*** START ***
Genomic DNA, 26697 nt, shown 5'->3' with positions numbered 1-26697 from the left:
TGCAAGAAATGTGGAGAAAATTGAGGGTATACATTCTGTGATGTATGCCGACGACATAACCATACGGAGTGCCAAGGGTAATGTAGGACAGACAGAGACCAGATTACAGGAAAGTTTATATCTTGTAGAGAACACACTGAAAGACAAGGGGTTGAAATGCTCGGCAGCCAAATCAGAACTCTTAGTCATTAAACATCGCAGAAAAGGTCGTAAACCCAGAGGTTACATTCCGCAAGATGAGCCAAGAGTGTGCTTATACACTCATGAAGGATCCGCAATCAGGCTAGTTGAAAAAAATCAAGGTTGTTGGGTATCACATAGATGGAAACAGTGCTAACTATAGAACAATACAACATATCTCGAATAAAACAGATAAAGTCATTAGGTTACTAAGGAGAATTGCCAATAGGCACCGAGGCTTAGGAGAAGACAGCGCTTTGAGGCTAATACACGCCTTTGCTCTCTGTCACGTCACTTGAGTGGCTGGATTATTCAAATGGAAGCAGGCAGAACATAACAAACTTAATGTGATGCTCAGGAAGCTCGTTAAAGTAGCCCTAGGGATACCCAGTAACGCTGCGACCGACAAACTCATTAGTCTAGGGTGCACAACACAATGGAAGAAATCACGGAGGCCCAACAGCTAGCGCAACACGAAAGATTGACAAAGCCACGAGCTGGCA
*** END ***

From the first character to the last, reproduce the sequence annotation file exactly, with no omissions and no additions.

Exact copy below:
Genomic DNA, 26697 nt, shown 5'->3' with positions numbered 1-26697 from the left:
TGCAAGAAATGTGGAGAAAATTGAGGGTATACATTCTGTGATGTATGCCGACGACATAACCATACGGAGTGCCAAGGGTAATGTAGGACAGACAGAGACCAGATTACAGGAAAGTTTATATCTTGTAGAGAACACACTGAAAGACAAGGGGTTGAAATGCTCGGCAGCCAAATCAGAACTCTTAGTCATTAAACATCGCAGAAAAGGTCGTAAACCCAGAGGTTACATTCCGCAAGATGAGCCAAGAGTGTGCTTATACACTCATGAAGGATCCGCAATCAGGCTAGTTGAAAAAAATCAAGGTTGTTGGGTATCACATAGATGGAAACAGTGCTAACTATAGAACAATACAACATATCTCGAATAAAACAGATAAAGTCATTAGGTTACTAAGGAGAATTGCCAATAGGCACCGAGGCTTAGGAGAAGACAGCGCTTTGAGGCTAATACACGCCTTTGCTCTCTGTCACGTCACTTGAGTGGCTGGATTATTCAAATGGAAGCAGGCAGAACATAACAAACTTAATGTGATGCTCAGGAAGCTCGTTAAAGTAGCCCTAGGGATACCCAGTAACGCTGCGACCGACAAACTCATTAGTCTAGGGTGCACAACACAATGGAAGAAATCACGGAGGCCCAACAGCTAGCGCAACACGAAAGATTGACAAAGCCACGAGCTGGCA